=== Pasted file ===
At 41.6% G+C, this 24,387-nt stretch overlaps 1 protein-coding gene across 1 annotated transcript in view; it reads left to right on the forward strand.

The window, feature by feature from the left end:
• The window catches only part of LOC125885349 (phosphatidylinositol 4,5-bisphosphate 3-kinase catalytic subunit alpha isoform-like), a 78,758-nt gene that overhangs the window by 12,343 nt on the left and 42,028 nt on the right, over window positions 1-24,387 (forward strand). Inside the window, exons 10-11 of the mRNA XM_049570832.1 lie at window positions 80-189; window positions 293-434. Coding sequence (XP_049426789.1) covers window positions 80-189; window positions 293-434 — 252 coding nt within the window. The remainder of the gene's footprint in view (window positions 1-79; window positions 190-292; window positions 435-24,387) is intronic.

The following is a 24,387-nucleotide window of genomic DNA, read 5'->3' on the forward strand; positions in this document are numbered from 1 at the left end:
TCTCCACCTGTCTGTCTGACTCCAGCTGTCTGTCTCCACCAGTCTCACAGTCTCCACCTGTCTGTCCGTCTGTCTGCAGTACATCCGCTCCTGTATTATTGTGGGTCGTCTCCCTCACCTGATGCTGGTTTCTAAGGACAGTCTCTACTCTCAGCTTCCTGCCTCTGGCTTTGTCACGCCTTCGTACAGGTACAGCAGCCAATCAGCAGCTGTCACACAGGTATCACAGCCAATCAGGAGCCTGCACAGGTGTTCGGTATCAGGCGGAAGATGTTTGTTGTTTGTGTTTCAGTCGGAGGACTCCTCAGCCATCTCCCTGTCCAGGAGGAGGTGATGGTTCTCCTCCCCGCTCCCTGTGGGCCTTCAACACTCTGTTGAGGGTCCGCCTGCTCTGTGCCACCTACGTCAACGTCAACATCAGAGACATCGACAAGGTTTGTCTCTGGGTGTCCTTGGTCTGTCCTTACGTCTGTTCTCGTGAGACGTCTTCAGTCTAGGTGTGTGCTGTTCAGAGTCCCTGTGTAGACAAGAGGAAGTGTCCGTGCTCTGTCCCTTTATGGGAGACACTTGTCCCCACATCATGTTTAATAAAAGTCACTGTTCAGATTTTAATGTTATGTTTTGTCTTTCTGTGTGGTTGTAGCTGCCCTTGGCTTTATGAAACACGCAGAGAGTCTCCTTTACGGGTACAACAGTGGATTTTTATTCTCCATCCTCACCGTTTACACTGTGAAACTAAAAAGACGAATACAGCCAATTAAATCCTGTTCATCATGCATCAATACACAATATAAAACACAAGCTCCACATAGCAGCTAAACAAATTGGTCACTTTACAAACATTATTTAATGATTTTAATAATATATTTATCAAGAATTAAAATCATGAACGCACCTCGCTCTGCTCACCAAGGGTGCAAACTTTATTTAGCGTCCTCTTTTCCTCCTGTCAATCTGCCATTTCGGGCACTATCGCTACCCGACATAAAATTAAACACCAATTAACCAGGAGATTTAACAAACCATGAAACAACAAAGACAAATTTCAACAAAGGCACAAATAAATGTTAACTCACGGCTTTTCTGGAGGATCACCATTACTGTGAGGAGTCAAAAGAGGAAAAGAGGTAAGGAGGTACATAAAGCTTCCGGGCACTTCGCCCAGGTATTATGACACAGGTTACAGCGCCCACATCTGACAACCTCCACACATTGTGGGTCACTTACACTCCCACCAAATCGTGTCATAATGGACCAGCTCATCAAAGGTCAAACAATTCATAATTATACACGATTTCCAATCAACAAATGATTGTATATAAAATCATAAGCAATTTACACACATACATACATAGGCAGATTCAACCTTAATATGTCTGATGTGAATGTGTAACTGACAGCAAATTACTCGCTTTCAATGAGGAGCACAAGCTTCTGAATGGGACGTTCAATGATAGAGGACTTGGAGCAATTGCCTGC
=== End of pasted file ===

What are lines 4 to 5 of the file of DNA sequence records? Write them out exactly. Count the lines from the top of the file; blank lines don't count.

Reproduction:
The following is a 24,387-nucleotide window of genomic DNA, read 5'->3' on the forward strand; positions in this document are numbered from 1 at the left end:
TCTCCACCTGTCTGTCTGACTCCAGCTGTCTGTCTCCACCAGTCTCACAGTCTCCACCTGTCTGTCCGTCTGTCTGCAGTACATCCGCTCCTGTATTATTGTGGGTCGTCTCCCTCACCTGATGCTGGTTTCTAAGGACAGTCTCTACTCTCAGCTTCCTGCCTCTGGCTTTGTCACGCCTTCGTACAGGTACAGCAGCCAATCAGCAGCTGTCACACAGGTATCACAGCCAATCAGGAGCCTGCACAGGTGTTCGGTATCAGGCGGAAGATGTTTGTTGTTTGTGTTTCAGTCGGAGGACTCCTCAGCCATCTCCCTGTCCAGGAGGAGGTGATGGTTCTCCTCCCCGCTCCCTGTGGGCCTTCAACACTCTGTTGAGGGTCCGCCTGCTCTGTGCCACCTACGTCAACGTCAACATCAGAGACATCGACAAGGTTTGTCTCTGGGTGTCCTTGGTCTGTCCTTACGTCTGTTCTCGTGAGACGTCTTCAGTCTAGGTGTGTGCTGTTCAGAGTCCCTGTGTAGACAAGAGGAAGTGTCCGTGCTCTGTCCCTTTATGGGAGACACTTGTCCCCACATCATGTTTAATAAAAGTCACTGTTCAGATTTTAATGTTATGTTTTGTCTTTCTGTGTGGTTGTAGCTGCCCTTGGCTTTATGAAACACGCAGAGAGTCTCCTTTACGGGTACAACAGTGGATTTTTATTCTCCATCCTCACCGTTTACACTGTGAAACTAAAAAGACGAATACAGCCAATTAAATCCTGTTCATCATGCATCAATACACAATATAAAACACAAGCTCCACATAGCAGCTAAACAAATTGGTCACTTTACAAACATTATTTAATGATTTTAATAATATATTTATCAAGAATTAAAATCATGAACGCACCTCGCTCTGCTCACCAAGGGTGCAAACTTTATTTAGCGTCCTCTTTTCCTCCTGTCAATCTGCCATTTCGGGCACTATCGCTACCCGACATAAAATTAAACACCAATTAACCAGGAGATTTAACAAACCATGAAACAACAAAGACAAATTTCAACAAAGGCACAAATAAATGTTAACTCACGGCTTTTCTGGAGGATCACCATTACTGTGAGGAGTCAAAAGAGGAAAAGAGGTAAGGAGGTACATAAAGCTTCCGGGCACTTCGCCCAGGTATTATGACACAGGTTACAGCGCCCACATCTGACAACCTCCACACATTGTGGGTCACTTACACTCCCACCAAATCGTGTCATAATGGACCAGCTCATCAAAGGTCAAACAATTCATAATTATACACGATTTCCAATCAACAAATGATTGTATATAAAATCATAAGCAATTTACACACATACATACATAGGCAGATTCAACCTTAATATGTCTGATGTGAATGTGTAACTGACAGCAAATTACTCGCTTTCAATGAGGAGCACAAGCTTCTGAATGGGACGTTCAATGATAGAGGACTTGGAGCAATTGCCTGC